People in the Mauritanian capital began returning to the streets on Tuesday as government forces searched for rebels still hiding out after a coup attempt.
Celebrations on a Nouakchott street
President Maaouya Ould Sid'Ahmed Taya returned early on Tuesday to his palace in Nouakchott, which briefly fell to the rebels during the most violent attempt to seize power since the country won independence from France in 1960.
Residents of the capital, contacted by telephone, say soldiers have been removing the wreckage of tanks destroyed during the fighting.
There is no word on the fate of suspected coup leader Sala Ould Hananna, who had been fired from the army after reportedly expressing opposition to Mauritania's ties with Israel.
The coup came after the arrest of 32 Islamists charged with threatening national security.
Authorities have yet to give figures for the number who died on either side.
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Reports say another coup leader, Mohamed Ould Cheikhna, a squadron commander of the Mauritanian Air Force has been arrested and that manhunt operations of those who took part in the failed attempted coup are still under way.
President Taya has praised loyal troops for putting down the coup, in his first broadcast since fighting erupted on Sunday morning.
He said in a broadcast that it had taken some time to regain control of the city "because it was necessary to destroy tank after tank".
The uprising has been the most serious challenge so far to the rule of President Taya, who took power in a coup of his own in 1984 and later made enemies among the country's Islamists.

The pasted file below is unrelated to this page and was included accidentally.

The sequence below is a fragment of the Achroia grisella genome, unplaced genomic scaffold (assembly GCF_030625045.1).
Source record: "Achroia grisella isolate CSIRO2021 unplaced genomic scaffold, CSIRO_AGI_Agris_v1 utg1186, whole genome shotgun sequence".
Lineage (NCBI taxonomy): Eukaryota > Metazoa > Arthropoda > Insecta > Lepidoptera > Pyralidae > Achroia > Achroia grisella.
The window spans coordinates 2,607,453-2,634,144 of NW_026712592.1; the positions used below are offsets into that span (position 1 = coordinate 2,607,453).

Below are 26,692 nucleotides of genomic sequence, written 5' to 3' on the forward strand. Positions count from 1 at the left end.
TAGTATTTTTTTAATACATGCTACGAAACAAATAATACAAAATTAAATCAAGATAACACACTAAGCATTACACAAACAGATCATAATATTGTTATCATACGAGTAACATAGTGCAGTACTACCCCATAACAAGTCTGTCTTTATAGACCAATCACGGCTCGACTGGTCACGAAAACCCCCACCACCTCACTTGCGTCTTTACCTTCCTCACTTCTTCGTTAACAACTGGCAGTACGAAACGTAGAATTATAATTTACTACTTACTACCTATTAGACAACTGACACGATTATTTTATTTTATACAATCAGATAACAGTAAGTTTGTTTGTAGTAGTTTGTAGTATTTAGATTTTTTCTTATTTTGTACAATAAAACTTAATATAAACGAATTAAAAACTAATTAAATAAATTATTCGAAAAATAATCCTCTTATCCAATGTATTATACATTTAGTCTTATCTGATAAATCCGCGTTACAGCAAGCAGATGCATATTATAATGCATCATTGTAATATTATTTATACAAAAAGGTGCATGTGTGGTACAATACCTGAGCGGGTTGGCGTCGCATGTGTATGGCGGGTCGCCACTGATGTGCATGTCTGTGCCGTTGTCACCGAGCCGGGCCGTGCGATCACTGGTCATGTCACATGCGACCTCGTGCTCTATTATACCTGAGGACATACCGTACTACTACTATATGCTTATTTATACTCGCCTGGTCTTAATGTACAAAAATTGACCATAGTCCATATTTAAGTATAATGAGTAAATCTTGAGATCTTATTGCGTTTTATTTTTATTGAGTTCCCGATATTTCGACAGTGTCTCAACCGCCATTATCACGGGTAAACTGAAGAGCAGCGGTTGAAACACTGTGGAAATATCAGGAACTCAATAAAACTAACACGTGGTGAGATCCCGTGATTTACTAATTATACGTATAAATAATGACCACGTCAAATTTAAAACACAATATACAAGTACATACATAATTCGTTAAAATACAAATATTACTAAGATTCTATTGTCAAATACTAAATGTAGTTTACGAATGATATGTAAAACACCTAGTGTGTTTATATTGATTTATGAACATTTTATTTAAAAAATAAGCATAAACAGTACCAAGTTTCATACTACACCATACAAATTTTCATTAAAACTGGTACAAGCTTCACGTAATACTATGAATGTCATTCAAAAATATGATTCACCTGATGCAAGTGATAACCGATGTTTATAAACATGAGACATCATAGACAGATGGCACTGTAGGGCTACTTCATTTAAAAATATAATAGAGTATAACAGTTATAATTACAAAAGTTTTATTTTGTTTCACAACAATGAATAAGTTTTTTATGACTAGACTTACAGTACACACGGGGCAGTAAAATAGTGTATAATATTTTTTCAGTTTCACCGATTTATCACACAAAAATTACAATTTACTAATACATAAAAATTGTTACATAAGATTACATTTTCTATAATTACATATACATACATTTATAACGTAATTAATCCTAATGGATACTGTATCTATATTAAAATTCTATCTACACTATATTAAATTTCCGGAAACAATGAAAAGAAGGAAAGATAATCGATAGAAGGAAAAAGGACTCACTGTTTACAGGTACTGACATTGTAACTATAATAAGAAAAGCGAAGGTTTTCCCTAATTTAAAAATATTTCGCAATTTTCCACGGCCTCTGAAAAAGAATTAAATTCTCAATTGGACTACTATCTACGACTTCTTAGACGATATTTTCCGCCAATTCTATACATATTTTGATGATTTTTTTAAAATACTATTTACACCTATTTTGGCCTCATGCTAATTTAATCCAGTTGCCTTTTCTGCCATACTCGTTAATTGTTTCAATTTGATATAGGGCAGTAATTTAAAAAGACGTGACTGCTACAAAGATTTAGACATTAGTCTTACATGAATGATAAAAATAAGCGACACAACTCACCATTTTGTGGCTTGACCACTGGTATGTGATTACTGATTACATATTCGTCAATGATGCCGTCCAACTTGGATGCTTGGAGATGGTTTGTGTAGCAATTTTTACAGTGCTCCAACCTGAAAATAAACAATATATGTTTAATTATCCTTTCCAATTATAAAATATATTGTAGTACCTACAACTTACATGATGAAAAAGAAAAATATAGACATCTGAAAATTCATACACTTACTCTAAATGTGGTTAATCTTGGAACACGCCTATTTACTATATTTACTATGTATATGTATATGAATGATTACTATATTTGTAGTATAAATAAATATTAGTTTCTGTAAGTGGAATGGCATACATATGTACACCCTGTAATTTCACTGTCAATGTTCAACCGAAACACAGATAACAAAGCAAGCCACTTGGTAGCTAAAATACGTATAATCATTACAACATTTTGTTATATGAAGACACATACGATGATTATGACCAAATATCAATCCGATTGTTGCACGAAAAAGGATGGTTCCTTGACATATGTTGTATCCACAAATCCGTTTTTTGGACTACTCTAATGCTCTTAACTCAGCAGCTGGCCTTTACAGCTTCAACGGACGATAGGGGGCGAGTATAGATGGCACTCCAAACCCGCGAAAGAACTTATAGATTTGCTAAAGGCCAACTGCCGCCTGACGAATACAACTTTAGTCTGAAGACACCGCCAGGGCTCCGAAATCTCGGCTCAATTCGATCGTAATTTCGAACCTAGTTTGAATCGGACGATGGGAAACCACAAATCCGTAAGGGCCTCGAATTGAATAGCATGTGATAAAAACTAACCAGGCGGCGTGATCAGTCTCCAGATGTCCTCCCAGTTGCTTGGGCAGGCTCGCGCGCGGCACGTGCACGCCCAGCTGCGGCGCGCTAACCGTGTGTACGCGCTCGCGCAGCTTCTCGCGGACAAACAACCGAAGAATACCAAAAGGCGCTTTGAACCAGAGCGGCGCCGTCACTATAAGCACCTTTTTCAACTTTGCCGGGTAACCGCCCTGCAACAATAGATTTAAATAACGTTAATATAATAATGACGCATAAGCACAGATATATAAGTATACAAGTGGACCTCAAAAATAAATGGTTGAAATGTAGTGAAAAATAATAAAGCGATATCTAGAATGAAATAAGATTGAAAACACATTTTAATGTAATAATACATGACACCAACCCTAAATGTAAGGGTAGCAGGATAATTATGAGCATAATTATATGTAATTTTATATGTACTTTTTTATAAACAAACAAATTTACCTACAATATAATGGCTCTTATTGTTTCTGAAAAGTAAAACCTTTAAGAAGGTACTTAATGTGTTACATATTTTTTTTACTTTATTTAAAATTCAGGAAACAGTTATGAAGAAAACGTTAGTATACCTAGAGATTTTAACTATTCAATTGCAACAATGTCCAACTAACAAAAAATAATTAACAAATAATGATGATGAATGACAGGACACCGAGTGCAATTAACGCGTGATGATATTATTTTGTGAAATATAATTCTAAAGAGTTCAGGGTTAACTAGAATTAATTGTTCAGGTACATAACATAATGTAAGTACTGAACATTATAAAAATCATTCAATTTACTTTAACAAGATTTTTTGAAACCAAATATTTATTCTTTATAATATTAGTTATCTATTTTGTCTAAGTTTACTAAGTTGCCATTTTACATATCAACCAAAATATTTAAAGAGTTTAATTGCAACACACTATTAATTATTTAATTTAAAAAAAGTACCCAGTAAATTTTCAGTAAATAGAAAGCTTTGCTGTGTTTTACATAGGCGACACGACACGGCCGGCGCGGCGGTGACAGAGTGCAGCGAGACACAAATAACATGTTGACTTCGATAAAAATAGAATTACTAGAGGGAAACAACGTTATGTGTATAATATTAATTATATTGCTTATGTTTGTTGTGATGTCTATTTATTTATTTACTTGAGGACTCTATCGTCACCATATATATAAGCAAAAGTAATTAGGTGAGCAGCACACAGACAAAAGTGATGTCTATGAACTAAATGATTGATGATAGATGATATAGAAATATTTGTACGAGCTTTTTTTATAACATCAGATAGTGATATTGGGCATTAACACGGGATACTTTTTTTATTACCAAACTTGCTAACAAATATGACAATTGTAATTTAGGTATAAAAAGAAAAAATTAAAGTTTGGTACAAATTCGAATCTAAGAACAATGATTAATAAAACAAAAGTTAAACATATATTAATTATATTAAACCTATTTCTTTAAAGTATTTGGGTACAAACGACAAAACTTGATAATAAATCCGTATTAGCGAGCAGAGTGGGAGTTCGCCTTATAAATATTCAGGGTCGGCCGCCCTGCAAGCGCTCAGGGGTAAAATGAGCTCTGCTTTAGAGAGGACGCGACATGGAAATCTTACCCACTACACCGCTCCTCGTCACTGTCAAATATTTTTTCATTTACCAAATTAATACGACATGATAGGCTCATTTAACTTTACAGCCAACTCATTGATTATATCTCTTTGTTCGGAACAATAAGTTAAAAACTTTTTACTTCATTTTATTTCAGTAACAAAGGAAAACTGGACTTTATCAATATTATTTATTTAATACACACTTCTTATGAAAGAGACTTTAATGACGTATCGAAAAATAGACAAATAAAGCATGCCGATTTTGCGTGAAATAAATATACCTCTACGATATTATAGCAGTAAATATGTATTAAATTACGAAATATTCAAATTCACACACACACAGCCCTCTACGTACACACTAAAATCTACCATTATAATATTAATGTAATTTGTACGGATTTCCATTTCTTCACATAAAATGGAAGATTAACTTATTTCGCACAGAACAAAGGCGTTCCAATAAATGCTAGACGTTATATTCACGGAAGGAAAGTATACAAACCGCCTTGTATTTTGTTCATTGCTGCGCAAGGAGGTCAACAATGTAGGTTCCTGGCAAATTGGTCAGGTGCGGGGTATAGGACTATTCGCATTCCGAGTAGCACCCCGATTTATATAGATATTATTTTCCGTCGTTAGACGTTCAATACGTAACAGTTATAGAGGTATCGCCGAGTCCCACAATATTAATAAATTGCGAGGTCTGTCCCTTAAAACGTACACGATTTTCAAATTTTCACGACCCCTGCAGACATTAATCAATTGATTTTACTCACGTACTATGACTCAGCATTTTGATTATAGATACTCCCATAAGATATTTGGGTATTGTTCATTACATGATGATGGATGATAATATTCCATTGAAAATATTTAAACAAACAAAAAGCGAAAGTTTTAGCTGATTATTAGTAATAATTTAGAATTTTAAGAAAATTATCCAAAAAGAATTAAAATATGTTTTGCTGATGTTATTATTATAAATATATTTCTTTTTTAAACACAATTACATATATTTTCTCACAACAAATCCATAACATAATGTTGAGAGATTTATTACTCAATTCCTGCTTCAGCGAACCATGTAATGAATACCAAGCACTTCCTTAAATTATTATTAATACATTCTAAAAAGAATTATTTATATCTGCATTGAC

Some of the mutineers are said to be held by loyalists.
Hospitals have been struggling to cope with the casualties and many residents fled their homes during the fighting.
Earlier on Tuesday there were reports of heavy government reinforcements entering Nouakchott from the north.
Colonel Salah Ould Hananna (right) is on the run
There are also unconfirmed reports that senior commanders on both sides were killed in the fighting.
The insurgents were believed to have taken key government buildings on Sunday.
During the fighting, the president's whereabouts was unknown, with his staff only saying that he was in a "safe place".
There were unconfirmed reports that the army chief-of-staff, Colonel Mohammed Lamine Ndiayane, was killed in Sunday's fighting.
Most people in Nouakchott barricaded themselves in their homes.
"I have decided to lock everyone inside, all members of my family, because we are too scared to go out," said a resident contacted by phone by the Associated Press news.
Several reports suggested the rebels are sympathetic to Iraq.
Nouakchott has been a city under siege
While Mauritania is officially an Islamic republic, the authorities have cracked down on suspected Islamists and politicians with links to Saddam Hussein since the beginning of the war in Iraq.
The country is one of only three states in the Arab League to hold full diplomatic relations with Israel, and correspondents say the population is largely opposed to these ties.
Mauritania is deeply divided between three main groups - light-skinned, Arabic-speakers, the descendents of slaves and dark-skinned speakers of West African languages.